Harvard Mental Health Letter

In Brief: Torture by any other name

In Brief

Torture by any other name

Interviews with torture survivors in the former Yugoslavia have shown that humiliation, attacks on personal integrity, and other kinds of abuse have much the same effect as torture that involves the infliction of physical pain. All forms of physical and psychological abuse work in the same way — by causing severe distress and a sense of helplessness — and all have similar short- and long-term psychological effects.

Researchers administered a clinical interview and a special questionnaire to 279 men and women an average of eight years after their experiences during the conflicts that followed the breakup of Yugoslavia. They had been soldiers, prisoners of war, internees, refugees, and displaced persons. The questions covered more than 40 kinds of abuse, including beatings, forced nudity and standing, isolation, rope bondage, sexual humiliation, and deprivation of sleep, water, and food.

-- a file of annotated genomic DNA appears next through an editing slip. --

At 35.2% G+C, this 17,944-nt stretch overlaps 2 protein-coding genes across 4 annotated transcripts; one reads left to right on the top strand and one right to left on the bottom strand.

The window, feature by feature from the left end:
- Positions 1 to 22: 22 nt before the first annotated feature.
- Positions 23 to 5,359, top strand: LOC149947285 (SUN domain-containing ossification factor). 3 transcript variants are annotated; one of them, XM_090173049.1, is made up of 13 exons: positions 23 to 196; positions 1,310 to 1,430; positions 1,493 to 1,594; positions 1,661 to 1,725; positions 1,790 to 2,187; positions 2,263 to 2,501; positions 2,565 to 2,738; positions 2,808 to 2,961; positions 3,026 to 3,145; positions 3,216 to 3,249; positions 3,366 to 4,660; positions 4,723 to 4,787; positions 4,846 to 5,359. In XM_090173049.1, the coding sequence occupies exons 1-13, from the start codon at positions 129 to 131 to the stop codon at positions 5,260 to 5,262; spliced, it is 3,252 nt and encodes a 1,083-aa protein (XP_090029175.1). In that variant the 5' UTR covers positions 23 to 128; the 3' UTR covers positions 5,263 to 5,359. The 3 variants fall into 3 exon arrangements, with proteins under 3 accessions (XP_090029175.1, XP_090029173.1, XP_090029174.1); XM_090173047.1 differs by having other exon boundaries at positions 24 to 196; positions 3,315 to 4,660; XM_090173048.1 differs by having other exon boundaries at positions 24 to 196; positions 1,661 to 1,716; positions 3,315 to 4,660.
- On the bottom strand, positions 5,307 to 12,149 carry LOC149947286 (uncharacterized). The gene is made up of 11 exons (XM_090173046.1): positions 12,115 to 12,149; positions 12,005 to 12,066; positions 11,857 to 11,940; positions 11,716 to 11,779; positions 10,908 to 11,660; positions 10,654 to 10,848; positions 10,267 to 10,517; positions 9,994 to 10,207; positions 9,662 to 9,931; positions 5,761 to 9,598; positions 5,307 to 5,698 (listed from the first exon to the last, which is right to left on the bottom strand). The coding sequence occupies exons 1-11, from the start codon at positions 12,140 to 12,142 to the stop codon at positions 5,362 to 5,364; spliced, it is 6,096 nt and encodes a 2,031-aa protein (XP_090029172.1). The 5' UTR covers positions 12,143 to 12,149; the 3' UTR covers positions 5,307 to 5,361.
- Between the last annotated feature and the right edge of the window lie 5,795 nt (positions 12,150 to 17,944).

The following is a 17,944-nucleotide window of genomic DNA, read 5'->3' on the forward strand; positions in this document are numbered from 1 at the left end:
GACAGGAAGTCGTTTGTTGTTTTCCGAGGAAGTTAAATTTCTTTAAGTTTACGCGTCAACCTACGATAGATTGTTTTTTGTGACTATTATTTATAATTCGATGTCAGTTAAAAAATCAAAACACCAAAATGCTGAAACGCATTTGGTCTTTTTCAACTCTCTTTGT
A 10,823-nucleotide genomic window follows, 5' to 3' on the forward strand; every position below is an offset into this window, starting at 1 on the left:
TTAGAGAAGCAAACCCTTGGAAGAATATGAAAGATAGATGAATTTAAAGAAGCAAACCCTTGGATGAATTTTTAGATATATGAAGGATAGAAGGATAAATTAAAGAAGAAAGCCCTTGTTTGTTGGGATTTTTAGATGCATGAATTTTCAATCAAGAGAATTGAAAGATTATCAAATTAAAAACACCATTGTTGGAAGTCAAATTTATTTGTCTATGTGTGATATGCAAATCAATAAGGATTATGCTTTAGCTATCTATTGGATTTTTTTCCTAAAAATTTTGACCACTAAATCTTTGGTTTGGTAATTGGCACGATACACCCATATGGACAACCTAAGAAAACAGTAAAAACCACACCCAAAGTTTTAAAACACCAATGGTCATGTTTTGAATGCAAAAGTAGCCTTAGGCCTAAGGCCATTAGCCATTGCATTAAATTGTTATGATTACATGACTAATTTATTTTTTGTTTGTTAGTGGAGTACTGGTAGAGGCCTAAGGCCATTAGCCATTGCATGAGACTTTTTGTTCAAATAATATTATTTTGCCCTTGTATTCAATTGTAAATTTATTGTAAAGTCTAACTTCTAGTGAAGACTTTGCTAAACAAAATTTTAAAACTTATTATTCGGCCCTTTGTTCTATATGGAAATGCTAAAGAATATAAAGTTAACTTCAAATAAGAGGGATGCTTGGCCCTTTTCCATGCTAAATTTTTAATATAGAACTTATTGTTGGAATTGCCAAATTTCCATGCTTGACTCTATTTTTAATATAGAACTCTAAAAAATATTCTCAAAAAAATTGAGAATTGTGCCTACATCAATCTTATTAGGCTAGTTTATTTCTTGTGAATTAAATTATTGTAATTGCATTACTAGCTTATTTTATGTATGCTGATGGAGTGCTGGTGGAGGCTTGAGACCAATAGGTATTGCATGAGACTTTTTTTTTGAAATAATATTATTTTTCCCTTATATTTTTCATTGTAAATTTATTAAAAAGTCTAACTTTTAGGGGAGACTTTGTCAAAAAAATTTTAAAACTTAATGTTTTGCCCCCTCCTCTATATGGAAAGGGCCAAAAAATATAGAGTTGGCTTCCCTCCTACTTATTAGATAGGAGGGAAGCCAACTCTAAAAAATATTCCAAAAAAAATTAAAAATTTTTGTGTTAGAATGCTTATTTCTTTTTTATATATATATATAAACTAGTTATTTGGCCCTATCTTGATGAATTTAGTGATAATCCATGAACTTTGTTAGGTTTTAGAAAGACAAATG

The interview subjects rated each type of ill treatment for the severity of the resulting distress and for the degree of controllability, as measured by the capacity to make use of distraction and other coping techniques. They were also examined for social and occupational disability, depression, and posttraumatic stress disorder.

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